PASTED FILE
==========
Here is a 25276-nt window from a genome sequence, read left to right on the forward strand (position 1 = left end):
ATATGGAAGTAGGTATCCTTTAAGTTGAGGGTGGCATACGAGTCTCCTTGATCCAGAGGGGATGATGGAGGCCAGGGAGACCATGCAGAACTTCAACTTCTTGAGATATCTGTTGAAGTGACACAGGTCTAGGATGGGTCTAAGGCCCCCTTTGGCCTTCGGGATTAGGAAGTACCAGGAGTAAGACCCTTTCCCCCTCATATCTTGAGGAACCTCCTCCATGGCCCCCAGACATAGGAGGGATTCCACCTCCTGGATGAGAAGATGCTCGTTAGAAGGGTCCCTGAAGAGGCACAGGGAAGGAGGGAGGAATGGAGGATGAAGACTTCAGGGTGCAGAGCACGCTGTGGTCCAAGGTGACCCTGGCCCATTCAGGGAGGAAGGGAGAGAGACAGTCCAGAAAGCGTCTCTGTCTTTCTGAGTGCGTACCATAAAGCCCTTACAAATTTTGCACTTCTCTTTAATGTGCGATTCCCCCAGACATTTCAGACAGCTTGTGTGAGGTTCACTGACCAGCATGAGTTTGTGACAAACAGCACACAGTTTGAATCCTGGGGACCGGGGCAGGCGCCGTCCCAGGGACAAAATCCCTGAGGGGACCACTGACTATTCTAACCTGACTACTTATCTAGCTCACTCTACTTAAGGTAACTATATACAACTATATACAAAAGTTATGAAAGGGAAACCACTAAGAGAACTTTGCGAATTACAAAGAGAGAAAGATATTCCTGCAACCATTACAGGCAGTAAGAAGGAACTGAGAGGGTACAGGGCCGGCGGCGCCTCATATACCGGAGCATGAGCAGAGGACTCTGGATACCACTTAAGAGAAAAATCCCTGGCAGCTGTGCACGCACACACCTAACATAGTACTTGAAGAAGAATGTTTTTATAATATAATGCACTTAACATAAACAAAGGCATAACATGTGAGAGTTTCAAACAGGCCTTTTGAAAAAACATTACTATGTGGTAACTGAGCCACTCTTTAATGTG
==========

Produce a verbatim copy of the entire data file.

Here is a 25276-nt window from a genome sequence, read left to right on the forward strand (position 1 = left end):
ATATGGAAGTAGGTATCCTTTAAGTTGAGGGTGGCATACGAGTCTCCTTGATCCAGAGGGGATGATGGAGGCCAGGGAGACCATGCAGAACTTCAACTTCTTGAGATATCTGTTGAAGTGACACAGGTCTAGGATGGGTCTAAGGCCCCCTTTGGCCTTCGGGATTAGGAAGTACCAGGAGTAAGACCCTTTCCCCCTCATATCTTGAGGAACCTCCTCCATGGCCCCCAGACATAGGAGGGATTCCACCTCCTGGATGAGAAGATGCTCGTTAGAAGGGTCCCTGAAGAGGCACAGGGAAGGAGGGAGGAATGGAGGATGAAGACTTCAGGGTGCAGAGCACGCTGTGGTCCAAGGTGACCCTGGCCCATTCAGGGAGGAAGGGAGAGAGACAGTCCAGAAAGCGTCTCTGTCTTTCTGAGTGCGTACCATAAAGCCCTTACAAATTTTGCACTTCTCTTTAATGTGCGATTCCCCCAGACATTTCAGACAGCTTGTGTGAGGTTCACTGACCAGCATGAGTTTGTGACAAACAGCACACAGTTTGAATCCTGGGGACCGGGGCAGGCGCCGTCCCAGGGACAAAATCCCTGAGGGGACCACTGACTATTCTAACCTGACTACTTATCTAGCTCACTCTACTTAAGGTAACTATATACAACTATATACAAAAGTTATGAAAGGGAAACCACTAAGAGAACTTTGCGAATTACAAAGAGAGAAAGATATTCCTGCAACCATTACAGGCAGTAAGAAGGAACTGAGAGGGTACAGGGCCGGCGGCGCCTCATATACCGGAGCATGAGCAGAGGACTCTGGATACCACTTAAGAGAAAAATCCCTGGCAGCTGTGCACGCACACACCTAACATAGTACTTGAAGAAGAATGTTTTTATAATATAATGCACTTAACATAAACAAAGGCATAACATGTGAGAGTTTCAAACAGGCCTTTTGAAAAAACATTACTATGTGGTAACTGAGCCACTCTTTAATGTG